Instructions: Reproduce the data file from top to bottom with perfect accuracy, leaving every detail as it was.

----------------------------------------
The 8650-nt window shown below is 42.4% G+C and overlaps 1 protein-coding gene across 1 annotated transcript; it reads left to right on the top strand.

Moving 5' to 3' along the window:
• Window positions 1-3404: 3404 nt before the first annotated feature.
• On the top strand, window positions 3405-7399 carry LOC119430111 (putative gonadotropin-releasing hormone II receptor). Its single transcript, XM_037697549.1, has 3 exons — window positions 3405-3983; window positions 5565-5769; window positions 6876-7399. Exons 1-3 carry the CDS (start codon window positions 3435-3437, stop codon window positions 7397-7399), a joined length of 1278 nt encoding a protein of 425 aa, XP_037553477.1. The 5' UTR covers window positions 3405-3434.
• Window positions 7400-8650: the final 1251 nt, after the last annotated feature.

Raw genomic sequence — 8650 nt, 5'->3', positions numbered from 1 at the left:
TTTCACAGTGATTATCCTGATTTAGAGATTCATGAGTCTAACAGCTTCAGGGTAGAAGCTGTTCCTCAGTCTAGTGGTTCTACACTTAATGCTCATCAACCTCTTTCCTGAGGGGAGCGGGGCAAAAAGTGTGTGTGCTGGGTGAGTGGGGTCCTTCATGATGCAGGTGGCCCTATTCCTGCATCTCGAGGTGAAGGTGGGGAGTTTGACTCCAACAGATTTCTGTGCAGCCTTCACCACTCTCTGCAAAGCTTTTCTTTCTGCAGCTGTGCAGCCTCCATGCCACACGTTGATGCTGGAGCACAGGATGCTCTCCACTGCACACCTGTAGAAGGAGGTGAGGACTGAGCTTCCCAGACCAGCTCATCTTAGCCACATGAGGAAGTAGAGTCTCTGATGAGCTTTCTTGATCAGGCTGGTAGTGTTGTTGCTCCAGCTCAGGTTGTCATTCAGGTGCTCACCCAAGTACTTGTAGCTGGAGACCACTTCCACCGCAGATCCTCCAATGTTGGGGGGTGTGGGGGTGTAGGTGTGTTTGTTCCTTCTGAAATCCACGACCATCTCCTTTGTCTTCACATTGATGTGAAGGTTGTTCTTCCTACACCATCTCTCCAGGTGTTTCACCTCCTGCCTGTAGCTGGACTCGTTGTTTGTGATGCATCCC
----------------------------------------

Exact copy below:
The 8650-nt window shown below is 42.4% G+C and overlaps 1 protein-coding gene across 1 annotated transcript; it reads left to right on the top strand.

Moving 5' to 3' along the window:
• Window positions 1-3404: 3404 nt before the first annotated feature.
• On the top strand, window positions 3405-7399 carry LOC119430111 (putative gonadotropin-releasing hormone II receptor). Its single transcript, XM_037697549.1, has 3 exons — window positions 3405-3983; window positions 5565-5769; window positions 6876-7399. Exons 1-3 carry the CDS (start codon window positions 3435-3437, stop codon window positions 7397-7399), a joined length of 1278 nt encoding a protein of 425 aa, XP_037553477.1. The 5' UTR covers window positions 3405-3434.
• Window positions 7400-8650: the final 1251 nt, after the last annotated feature.

Raw genomic sequence — 8650 nt, 5'->3', positions numbered from 1 at the left:
TTTCACAGTGATTATCCTGATTTAGAGATTCATGAGTCTAACAGCTTCAGGGTAGAAGCTGTTCCTCAGTCTAGTGGTTCTACACTTAATGCTCATCAACCTCTTTCCTGAGGGGAGCGGGGCAAAAAGTGTGTGTGCTGGGTGAGTGGGGTCCTTCATGATGCAGGTGGCCCTATTCCTGCATCTCGAGGTGAAGGTGGGGAGTTTGACTCCAACAGATTTCTGTGCAGCCTTCACCACTCTCTGCAAAGCTTTTCTTTCTGCAGCTGTGCAGCCTCCATGCCACACGTTGATGCTGGAGCACAGGATGCTCTCCACTGCACACCTGTAGAAGGAGGTGAGGACTGAGCTTCCCAGACCAGCTCATCTTAGCCACATGAGGAAGTAGAGTCTCTGATGAGCTTTCTTGATCAGGCTGGTAGTGTTGTTGCTCCAGCTCAGGTTGTCATTCAGGTGCTCACCCAAGTACTTGTAGCTGGAGACCACTTCCACCGCAGATCCTCCAATGTTGGGGGGTGTGGGGGTGTAGGTGTGTTTGTTCCTTCTGAAATCCACGACCATCTCCTTTGTCTTCACATTGATGTGAAGGTTGTTCTTCCTACACCATCTCTCCAGGTGTTTCACCTCCTGCCTGTAGCTGGACTCGTTGTTTGTGATGCATCCC